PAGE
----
Revolution#125, April 6, 2008

What Have We Achieved?

In Part II of our response to Barack Obama’s March 19, 2008 “speech on race,” we will address his claim that the legacy of the 1960s is “divisive.” Including responding to Obama’s argument that “The profound mistake of Reverend Wright’s sermons is not that he spoke about racism in our society. It’s that he spoke as if our society was static; as if no progress has been made; as if this country—a country that has made it possible for one of his own members to run for the highest office in the land …[W]hat we know—what we have seen is that America can change. That is the true genius of this nation. What we have already achieved gives us hope—the audacity to hope—for what we can and must achieve tomorrow.”

Obviously, there has been change since the ’60s; but the character of that change has not been some sort of linear progress for Black people as a people, but a polarization in which, as a result of the people’s struggle, some opportunities have been opened up to a small slice of African Americans, while conditions have become much worse, in truly nightmarish ways, for a much broader section. As one indication of this, a recent study revealed that between 1980, as the inner cities were being systematically emptied of jobs and social services, and 1997, the number of people imprisoned in the U.S. for nonviolent offenses tripled. The number of people incarcerated for drug offenses increased elevenfold.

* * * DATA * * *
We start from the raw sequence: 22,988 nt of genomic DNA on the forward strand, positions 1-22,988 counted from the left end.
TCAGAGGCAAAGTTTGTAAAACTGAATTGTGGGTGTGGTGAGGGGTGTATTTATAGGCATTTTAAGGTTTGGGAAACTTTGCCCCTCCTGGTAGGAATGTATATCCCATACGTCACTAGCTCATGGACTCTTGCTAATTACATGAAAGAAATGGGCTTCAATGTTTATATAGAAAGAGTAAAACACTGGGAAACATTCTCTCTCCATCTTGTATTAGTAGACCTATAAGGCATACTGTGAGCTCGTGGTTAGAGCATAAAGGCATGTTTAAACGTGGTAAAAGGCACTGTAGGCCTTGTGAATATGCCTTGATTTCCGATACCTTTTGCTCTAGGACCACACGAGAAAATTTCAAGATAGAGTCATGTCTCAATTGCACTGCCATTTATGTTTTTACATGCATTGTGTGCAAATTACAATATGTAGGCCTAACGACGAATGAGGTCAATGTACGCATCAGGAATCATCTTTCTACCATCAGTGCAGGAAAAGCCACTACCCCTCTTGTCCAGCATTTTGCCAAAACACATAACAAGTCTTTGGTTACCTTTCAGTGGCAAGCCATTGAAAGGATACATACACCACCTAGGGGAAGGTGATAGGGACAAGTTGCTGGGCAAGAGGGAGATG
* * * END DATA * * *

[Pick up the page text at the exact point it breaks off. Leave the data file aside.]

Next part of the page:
The study painted a stark picture of how this has been concentrated in incarceration rates for Black people: “The extent of racial disparity in imprisonment rates is greater than in any other major arena of American social life: At eight to one, the black-white ratio of incarceration rates dwarfs the two-to-one ratio of unemployment rates…the two-to-one ratio of infant-mortality rates, and one-to-five ratio of net worth. While three out of 200 young white men were incarcerated in 2000, the rate for young black males was one in nine. A black male resident of the state of California is more likely to go to a state prison than a state college.” (All statistics from “Why Are So Many Americans in Prison? Race and the Transformation of Criminal Justice,” Boston Review, July/August 2007.)

Think about these numbers for a moment. In the year 2000, Black people faced twice the unemployment rate of whites. The rate of death for Black babies was twice that of white babies. And eight times as many Black people went to jail compared to whites (as compared to their percentage of the total population). And the vastly disproportionate number of Black people in jail was in the context of a massive increase in the prison population overall—the number of people jailed for drugs increased by more than 1000% over the 17 years from 1980 to 1997.

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